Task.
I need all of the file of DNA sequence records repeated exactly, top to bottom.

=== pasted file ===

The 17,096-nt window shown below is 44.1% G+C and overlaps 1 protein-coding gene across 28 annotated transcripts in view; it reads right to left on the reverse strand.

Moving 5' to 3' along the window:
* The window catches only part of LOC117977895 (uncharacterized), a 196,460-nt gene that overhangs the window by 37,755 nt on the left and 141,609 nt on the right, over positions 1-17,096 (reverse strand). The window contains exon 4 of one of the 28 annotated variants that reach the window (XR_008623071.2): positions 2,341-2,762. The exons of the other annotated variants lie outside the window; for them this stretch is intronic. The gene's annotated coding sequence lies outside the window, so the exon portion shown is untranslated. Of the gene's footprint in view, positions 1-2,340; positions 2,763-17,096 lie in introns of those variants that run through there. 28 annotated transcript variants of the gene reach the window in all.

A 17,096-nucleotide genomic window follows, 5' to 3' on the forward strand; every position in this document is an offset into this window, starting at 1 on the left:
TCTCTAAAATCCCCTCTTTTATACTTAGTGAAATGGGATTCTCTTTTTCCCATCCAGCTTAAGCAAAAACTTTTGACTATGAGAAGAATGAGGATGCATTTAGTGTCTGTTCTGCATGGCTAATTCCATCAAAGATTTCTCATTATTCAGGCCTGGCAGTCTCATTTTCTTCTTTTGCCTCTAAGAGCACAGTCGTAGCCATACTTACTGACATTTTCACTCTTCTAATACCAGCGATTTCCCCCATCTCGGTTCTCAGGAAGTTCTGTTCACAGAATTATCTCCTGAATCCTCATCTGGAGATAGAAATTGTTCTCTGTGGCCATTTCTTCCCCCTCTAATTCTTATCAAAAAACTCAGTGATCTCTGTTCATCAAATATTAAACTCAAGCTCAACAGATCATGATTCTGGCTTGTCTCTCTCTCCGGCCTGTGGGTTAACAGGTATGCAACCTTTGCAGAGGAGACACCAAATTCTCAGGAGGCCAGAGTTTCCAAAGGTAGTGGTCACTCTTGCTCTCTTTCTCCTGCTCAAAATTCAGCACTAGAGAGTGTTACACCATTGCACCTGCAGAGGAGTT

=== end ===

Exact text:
The 17,096-nt window shown below is 44.1% G+C and overlaps 1 protein-coding gene across 28 annotated transcripts in view; it reads right to left on the reverse strand.

Moving 5' to 3' along the window:
* The window catches only part of LOC117977895 (uncharacterized), a 196,460-nt gene that overhangs the window by 37,755 nt on the left and 141,609 nt on the right, over positions 1-17,096 (reverse strand). The window contains exon 4 of one of the 28 annotated variants that reach the window (XR_008623071.2): positions 2,341-2,762. The exons of the other annotated variants lie outside the window; for them this stretch is intronic. The gene's annotated coding sequence lies outside the window, so the exon portion shown is untranslated. Of the gene's footprint in view, positions 1-2,340; positions 2,763-17,096 lie in introns of those variants that run through there. 28 annotated transcript variants of the gene reach the window in all.

A 17,096-nucleotide genomic window follows, 5' to 3' on the forward strand; every position in this document is an offset into this window, starting at 1 on the left:
TCTCTAAAATCCCCTCTTTTATACTTAGTGAAATGGGATTCTCTTTTTCCCATCCAGCTTAAGCAAAAACTTTTGACTATGAGAAGAATGAGGATGCATTTAGTGTCTGTTCTGCATGGCTAATTCCATCAAAGATTTCTCATTATTCAGGCCTGGCAGTCTCATTTTCTTCTTTTGCCTCTAAGAGCACAGTCGTAGCCATACTTACTGACATTTTCACTCTTCTAATACCAGCGATTTCCCCCATCTCGGTTCTCAGGAAGTTCTGTTCACAGAATTATCTCCTGAATCCTCATCTGGAGATAGAAATTGTTCTCTGTGGCCATTTCTTCCCCCTCTAATTCTTATCAAAAAACTCAGTGATCTCTGTTCATCAAATATTAAACTCAAGCTCAACAGATCATGATTCTGGCTTGTCTCTCTCTCCGGCCTGTGGGTTAACAGGTATGCAACCTTTGCAGAGGAGACACCAAATTCTCAGGAGGCCAGAGTTTCCAAAGGTAGTGGTCACTCTTGCTCTCTTTCTCCTGCTCAAAATTCAGCACTAGAGAGTGTTACACCATTGCACCTGCAGAGGAGTT